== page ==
Set in the 19th century, London, the story begins on a beautiful summers day with two wealthy men talking. Basil Hallward, a painter and Lord Henry, who lives a luxurious, decadent lifestyle.
They are at Basil's house and Basil is telling Lord Henry about the painting he has created of a young, stunningly good looking man called Dorian Gray who comes and sits for him. He explains how Dorian Grey has changed the way in which he paints, how he has improved his character, his art and his view on life including his obsession with him.
By chance, whilst Lord Henry is there, Dorian drops by. On being introduced to Lord Henry, even his cynical character is surprised at the beautiful looks of Dorian. He observes Dorian for a while and comes to the conclusion that while Dorian is extremely handsome he is not really aware of his good looks.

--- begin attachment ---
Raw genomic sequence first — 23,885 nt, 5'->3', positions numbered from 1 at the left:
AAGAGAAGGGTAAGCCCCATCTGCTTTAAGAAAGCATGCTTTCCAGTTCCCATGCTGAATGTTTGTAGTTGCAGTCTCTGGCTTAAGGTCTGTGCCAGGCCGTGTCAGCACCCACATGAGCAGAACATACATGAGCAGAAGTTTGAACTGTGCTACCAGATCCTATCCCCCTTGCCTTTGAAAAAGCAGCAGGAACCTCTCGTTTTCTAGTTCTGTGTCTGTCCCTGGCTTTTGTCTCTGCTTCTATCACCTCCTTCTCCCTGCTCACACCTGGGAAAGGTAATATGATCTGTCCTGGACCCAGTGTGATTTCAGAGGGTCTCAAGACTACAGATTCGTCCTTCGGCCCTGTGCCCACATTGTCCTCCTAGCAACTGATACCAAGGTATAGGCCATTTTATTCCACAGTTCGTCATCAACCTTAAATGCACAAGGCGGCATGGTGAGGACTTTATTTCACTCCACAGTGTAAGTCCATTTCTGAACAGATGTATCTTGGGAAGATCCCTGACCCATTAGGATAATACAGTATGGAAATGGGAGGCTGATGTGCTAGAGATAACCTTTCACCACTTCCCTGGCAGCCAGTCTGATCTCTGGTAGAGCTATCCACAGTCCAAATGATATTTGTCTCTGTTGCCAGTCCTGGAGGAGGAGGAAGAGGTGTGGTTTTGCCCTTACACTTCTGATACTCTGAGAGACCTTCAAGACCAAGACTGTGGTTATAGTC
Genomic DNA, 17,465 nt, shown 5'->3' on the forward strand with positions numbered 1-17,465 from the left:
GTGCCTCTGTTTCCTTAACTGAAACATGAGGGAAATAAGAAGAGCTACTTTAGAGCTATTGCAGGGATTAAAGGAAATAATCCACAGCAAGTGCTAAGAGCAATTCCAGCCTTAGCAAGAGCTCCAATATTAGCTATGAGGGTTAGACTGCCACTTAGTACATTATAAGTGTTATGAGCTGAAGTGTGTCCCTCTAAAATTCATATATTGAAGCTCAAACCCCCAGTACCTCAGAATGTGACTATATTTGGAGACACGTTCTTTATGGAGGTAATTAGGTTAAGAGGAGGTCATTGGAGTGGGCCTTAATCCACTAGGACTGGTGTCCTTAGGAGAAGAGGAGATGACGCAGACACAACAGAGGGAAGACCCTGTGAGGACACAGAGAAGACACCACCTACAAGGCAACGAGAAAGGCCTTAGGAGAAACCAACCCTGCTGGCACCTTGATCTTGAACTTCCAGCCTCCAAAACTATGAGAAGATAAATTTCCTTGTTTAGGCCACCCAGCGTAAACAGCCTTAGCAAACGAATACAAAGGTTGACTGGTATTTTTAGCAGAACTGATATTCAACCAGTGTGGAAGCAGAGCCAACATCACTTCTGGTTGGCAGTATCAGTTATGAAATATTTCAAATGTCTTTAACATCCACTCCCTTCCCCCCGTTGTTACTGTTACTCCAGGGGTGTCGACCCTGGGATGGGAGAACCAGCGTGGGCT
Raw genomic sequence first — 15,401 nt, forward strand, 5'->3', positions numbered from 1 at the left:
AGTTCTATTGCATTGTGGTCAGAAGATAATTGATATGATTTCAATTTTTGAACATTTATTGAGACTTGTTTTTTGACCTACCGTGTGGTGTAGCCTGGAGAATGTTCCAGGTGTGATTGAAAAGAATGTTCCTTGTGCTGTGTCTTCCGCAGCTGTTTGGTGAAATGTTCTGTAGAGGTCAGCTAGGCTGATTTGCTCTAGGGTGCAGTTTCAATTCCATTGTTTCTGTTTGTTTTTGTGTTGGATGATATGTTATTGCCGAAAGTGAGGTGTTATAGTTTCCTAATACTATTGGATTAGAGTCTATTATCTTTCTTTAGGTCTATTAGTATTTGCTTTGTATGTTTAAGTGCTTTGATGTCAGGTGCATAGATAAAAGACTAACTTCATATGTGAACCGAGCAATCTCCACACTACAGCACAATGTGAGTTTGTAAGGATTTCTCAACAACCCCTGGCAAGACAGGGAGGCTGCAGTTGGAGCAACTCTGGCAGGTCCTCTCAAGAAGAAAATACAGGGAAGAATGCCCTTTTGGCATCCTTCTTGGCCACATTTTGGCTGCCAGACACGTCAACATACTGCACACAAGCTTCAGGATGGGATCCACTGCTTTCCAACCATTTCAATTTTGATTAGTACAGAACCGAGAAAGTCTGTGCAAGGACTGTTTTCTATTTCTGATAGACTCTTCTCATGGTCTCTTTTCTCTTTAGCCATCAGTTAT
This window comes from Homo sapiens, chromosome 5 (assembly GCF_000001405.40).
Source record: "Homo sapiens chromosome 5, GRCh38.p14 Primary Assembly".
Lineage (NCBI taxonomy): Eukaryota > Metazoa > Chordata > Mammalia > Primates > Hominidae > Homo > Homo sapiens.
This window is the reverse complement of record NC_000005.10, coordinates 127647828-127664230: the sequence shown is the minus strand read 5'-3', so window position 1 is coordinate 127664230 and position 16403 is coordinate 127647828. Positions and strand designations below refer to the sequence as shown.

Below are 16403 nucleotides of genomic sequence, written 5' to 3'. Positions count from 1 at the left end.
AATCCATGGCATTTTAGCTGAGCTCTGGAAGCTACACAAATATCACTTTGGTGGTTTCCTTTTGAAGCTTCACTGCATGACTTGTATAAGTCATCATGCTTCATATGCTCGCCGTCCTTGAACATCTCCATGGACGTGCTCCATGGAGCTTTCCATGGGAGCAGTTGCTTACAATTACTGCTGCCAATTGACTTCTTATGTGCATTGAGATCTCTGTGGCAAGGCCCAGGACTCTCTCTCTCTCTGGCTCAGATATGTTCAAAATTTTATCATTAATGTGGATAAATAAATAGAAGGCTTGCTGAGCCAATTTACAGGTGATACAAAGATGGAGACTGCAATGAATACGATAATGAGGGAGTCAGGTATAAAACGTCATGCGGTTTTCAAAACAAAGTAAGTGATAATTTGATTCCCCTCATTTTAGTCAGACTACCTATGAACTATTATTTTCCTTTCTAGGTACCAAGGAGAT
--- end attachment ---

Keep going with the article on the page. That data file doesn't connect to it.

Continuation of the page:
Lord Henry decides to take Dorian out into the garden and have a quiet word with him and basically tells him he has youth and looks on his side. But these will only last a few years, and when they begin to fade, nobody will be interested in anything he has to say or do. So he should live for the moment using and taking everything he can by utilizing his looks and youth to live life to the full and experience the sensual world.
These words really strike a chord with Dorian as nobody has ever pointed this out to him before.
Dorian returns to inside Basil's house and resumes to sit for the picture. Basil completes it and tells Dorian he will not be exhibiting it but will give it to Dorian as a gift.